The Star Vector Logo 720x340Wednesday, 24 Jun 2020 l 1:12 PM MYT
SEREMBAN: A 29-year-old doctor lost RM92,800 after he fell for a phone scam in which he was accused of failing to pay his income tax and for being involved in money-laundering, drugs and firearms cases.

Negri Sembilan commercial crime chief Supt Aibee Ab Ghani said the victim was at work on June 23 when he received the call from a man claiming that he owed the Inland Revenue Board RM38,000 in arrears.

"After talking to the doctor, the suspect transferred the call to what was supposedly the Pahang police contingent, and the victim was told that he was involved in the other crimes.

"He was then told to transfer all his savings into several bank accounts to allow the authorities to probe his case under the Anti Money Laundering Act," he said.

Supt Aibee said the victim went to the bank on the same day and transferred RM92,800 in stages into several bank accounts given by the suspect.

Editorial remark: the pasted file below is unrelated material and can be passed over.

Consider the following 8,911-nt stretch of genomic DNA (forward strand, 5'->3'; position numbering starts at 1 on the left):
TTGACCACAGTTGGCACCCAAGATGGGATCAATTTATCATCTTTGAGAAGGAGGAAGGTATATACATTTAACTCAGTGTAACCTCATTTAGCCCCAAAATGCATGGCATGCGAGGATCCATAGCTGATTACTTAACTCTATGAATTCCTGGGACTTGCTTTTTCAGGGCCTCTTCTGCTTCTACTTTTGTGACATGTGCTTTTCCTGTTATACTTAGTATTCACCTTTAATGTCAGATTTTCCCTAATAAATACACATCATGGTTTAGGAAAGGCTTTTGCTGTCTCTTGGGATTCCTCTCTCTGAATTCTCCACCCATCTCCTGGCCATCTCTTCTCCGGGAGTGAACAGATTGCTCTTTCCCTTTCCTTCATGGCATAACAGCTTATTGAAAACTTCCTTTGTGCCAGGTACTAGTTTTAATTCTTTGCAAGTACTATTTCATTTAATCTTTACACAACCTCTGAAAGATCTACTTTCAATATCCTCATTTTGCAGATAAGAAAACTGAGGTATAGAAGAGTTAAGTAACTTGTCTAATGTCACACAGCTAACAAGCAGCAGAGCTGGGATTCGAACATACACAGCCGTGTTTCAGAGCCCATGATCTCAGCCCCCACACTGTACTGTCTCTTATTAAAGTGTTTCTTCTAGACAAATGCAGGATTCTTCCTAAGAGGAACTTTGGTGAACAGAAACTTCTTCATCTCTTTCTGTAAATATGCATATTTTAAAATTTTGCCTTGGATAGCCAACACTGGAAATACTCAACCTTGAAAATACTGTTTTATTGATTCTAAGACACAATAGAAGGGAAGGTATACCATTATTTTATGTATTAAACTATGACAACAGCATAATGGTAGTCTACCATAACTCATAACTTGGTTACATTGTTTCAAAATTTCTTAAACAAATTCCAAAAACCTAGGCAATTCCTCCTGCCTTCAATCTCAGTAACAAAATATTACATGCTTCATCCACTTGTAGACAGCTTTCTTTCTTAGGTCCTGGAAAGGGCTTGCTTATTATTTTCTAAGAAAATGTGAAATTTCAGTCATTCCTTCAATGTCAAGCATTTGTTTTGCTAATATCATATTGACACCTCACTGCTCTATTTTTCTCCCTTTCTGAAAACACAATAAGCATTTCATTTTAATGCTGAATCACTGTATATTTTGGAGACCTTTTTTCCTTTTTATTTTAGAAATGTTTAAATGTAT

"The victim then decided to do some checks of his own and realised that he had been duped, and he then lodged a report," said Supt Aibee.

In a separate case, Supt Aibee said a 51-year-old tailor from Bahau lost RM80,954 to a non-existent loan scheme.

He said the incident happened last month after the victim saw an advertisement on Facebook offering loans to those interested.

"On May 29, the victim received a message that her loan application for RM250,000 had been approved.

"However, she was told to bank in RM80,954 into separate accounts so that the process could be continued before the loan was disbursed," he said.

The victim then carried out 26 transactions and even received a short message service purportedly from a bank saying that her application was being processed.

However, she then tried contacting the suspect but failed to reach him. The victim lodged a report upon realising that she had been duped.

Supt Aibee advised the public not to entertain any calls asking for details of their identity cards or bank accounts.

They were also told not to surrender their ATM cards and PIN to others, and to go to banks or licensed moneylenders if they wish to apply for loans.